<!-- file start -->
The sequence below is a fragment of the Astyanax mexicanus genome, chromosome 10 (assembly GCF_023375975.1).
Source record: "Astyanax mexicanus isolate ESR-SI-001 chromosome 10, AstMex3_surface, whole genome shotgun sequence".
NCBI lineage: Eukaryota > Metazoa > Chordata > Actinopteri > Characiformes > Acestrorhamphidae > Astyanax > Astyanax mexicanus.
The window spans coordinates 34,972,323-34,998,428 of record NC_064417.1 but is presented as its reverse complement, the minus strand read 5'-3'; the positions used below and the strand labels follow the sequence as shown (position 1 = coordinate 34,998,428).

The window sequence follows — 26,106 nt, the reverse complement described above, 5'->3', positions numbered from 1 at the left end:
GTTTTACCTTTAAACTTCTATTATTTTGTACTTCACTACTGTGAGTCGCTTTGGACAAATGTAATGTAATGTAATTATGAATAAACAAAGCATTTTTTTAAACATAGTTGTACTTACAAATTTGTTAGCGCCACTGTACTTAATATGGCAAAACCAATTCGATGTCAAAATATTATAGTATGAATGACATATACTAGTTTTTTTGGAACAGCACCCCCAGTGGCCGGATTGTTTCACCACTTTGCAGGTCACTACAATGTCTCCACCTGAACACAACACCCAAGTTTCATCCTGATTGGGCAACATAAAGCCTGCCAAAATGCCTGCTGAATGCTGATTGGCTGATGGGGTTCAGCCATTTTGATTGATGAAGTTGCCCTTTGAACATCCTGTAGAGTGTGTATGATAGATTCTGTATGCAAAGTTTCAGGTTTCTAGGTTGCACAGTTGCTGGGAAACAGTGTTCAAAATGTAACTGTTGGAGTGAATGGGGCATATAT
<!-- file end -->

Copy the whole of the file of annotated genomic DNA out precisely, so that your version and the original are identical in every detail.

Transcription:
The sequence below is a fragment of the Astyanax mexicanus genome, chromosome 10 (assembly GCF_023375975.1).
Source record: "Astyanax mexicanus isolate ESR-SI-001 chromosome 10, AstMex3_surface, whole genome shotgun sequence".
NCBI lineage: Eukaryota > Metazoa > Chordata > Actinopteri > Characiformes > Acestrorhamphidae > Astyanax > Astyanax mexicanus.
The window spans coordinates 34,972,323-34,998,428 of record NC_064417.1 but is presented as its reverse complement, the minus strand read 5'-3'; the positions used below and the strand labels follow the sequence as shown (position 1 = coordinate 34,998,428).

The window sequence follows — 26,106 nt, the reverse complement described above, 5'->3', positions numbered from 1 at the left end:
GTTTTACCTTTAAACTTCTATTATTTTGTACTTCACTACTGTGAGTCGCTTTGGACAAATGTAATGTAATGTAATTATGAATAAACAAAGCATTTTTTTAAACATAGTTGTACTTACAAATTTGTTAGCGCCACTGTACTTAATATGGCAAAACCAATTCGATGTCAAAATATTATAGTATGAATGACATATACTAGTTTTTTTGGAACAGCACCCCCAGTGGCCGGATTGTTTCACCACTTTGCAGGTCACTACAATGTCTCCACCTGAACACAACACCCAAGTTTCATCCTGATTGGGCAACATAAAGCCTGCCAAAATGCCTGCTGAATGCTGATTGGCTGATGGGGTTCAGCCATTTTGATTGATGAAGTTGCCCTTTGAACATCCTGTAGAGTGTGTATGATAGATTCTGTATGCAAAGTTTCAGGTTTCTAGGTTGCACAGTTGCTGGGAAACAGTGTTCAAAATGTAACTGTTGGAGTGAATGGGGCATATAT